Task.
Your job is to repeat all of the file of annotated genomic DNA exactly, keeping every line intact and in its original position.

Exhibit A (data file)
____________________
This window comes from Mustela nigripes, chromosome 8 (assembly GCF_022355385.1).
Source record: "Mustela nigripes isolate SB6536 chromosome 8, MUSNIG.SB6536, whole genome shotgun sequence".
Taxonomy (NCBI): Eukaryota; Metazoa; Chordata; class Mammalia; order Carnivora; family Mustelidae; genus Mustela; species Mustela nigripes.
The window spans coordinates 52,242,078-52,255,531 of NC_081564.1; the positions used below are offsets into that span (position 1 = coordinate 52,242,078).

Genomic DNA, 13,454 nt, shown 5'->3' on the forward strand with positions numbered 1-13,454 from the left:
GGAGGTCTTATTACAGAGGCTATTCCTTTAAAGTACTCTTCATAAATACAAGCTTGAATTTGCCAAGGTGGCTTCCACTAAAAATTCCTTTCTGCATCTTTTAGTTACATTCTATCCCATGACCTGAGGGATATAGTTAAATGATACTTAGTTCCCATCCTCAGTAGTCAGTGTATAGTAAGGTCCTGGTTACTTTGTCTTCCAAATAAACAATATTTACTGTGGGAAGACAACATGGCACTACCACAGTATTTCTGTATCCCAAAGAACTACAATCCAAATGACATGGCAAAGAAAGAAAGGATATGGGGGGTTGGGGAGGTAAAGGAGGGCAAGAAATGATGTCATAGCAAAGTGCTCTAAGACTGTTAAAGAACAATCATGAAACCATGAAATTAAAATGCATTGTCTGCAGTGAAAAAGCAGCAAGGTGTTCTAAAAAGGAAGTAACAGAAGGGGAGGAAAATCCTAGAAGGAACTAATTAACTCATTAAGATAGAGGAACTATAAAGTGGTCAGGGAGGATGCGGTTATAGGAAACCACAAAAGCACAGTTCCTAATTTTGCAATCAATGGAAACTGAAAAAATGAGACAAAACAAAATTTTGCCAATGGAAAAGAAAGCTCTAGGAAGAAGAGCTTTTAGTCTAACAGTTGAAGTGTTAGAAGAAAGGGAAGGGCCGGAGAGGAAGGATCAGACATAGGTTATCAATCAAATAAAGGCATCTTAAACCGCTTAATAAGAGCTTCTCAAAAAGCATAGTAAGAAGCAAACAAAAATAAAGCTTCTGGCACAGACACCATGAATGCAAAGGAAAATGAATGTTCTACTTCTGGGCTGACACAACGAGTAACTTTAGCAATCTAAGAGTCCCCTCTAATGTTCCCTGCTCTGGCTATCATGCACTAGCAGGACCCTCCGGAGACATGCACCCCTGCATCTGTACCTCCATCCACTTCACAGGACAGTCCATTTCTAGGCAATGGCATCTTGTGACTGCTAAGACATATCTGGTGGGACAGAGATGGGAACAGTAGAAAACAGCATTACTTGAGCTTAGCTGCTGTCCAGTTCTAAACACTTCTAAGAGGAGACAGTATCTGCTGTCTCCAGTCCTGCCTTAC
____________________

This window comes from Mustela nigripes, chromosome 8 (assembly GCF_022355385.1).
Source record: "Mustela nigripes isolate SB6536 chromosome 8, MUSNIG.SB6536, whole genome shotgun sequence".
Taxonomy (NCBI): Eukaryota; Metazoa; Chordata; class Mammalia; order Carnivora; family Mustelidae; genus Mustela; species Mustela nigripes.
The window spans coordinates 52,242,078-52,255,531 of NC_081564.1; the positions used below are offsets into that span (position 1 = coordinate 52,242,078).

Genomic DNA, 13,454 nt, shown 5'->3' on the forward strand with positions numbered 1-13,454 from the left:
GGAGGTCTTATTACAGAGGCTATTCCTTTAAAGTACTCTTCATAAATACAAGCTTGAATTTGCCAAGGTGGCTTCCACTAAAAATTCCTTTCTGCATCTTTTAGTTACATTCTATCCCATGACCTGAGGGATATAGTTAAATGATACTTAGTTCCCATCCTCAGTAGTCAGTGTATAGTAAGGTCCTGGTTACTTTGTCTTCCAAATAAACAATATTTACTGTGGGAAGACAACATGGCACTACCACAGTATTTCTGTATCCCAAAGAACTACAATCCAAATGACATGGCAAAGAAAGAAAGGATATGGGGGGTTGGGGAGGTAAAGGAGGGCAAGAAATGATGTCATAGCAAAGTGCTCTAAGACTGTTAAAGAACAATCATGAAACCATGAAATTAAAATGCATTGTCTGCAGTGAAAAAGCAGCAAGGTGTTCTAAAAAGGAAGTAACAGAAGGGGAGGAAAATCCTAGAAGGAACTAATTAACTCATTAAGATAGAGGAACTATAAAGTGGTCAGGGAGGATGCGGTTATAGGAAACCACAAAAGCACAGTTCCTAATTTTGCAATCAATGGAAACTGAAAAAATGAGACAAAACAAAATTTTGCCAATGGAAAAGAAAGCTCTAGGAAGAAGAGCTTTTAGTCTAACAGTTGAAGTGTTAGAAGAAAGGGAAGGGCCGGAGAGGAAGGATCAGACATAGGTTATCAATCAAATAAAGGCATCTTAAACCGCTTAATAAGAGCTTCTCAAAAAGCATAGTAAGAAGCAAACAAAAATAAAGCTTCTGGCACAGACACCATGAATGCAAAGGAAAATGAATGTTCTACTTCTGGGCTGACACAACGAGTAACTTTAGCAATCTAAGAGTCCCCTCTAATGTTCCCTGCTCTGGCTATCATGCACTAGCAGGACCCTCCGGAGACATGCACCCCTGCATCTGTACCTCCATCCACTTCACAGGACAGTCCATTTCTAGGCAATGGCATCTTGTGACTGCTAAGACATATCTGGTGGGACAGAGATGGGAACAGTAGAAAACAGCATTACTTGAGCTTAGCTGCTGTCCAGTTCTAAACACTTCTAAGAGGAGACAGTATCTGCTGTCTCCAGTCCTGCCTTAC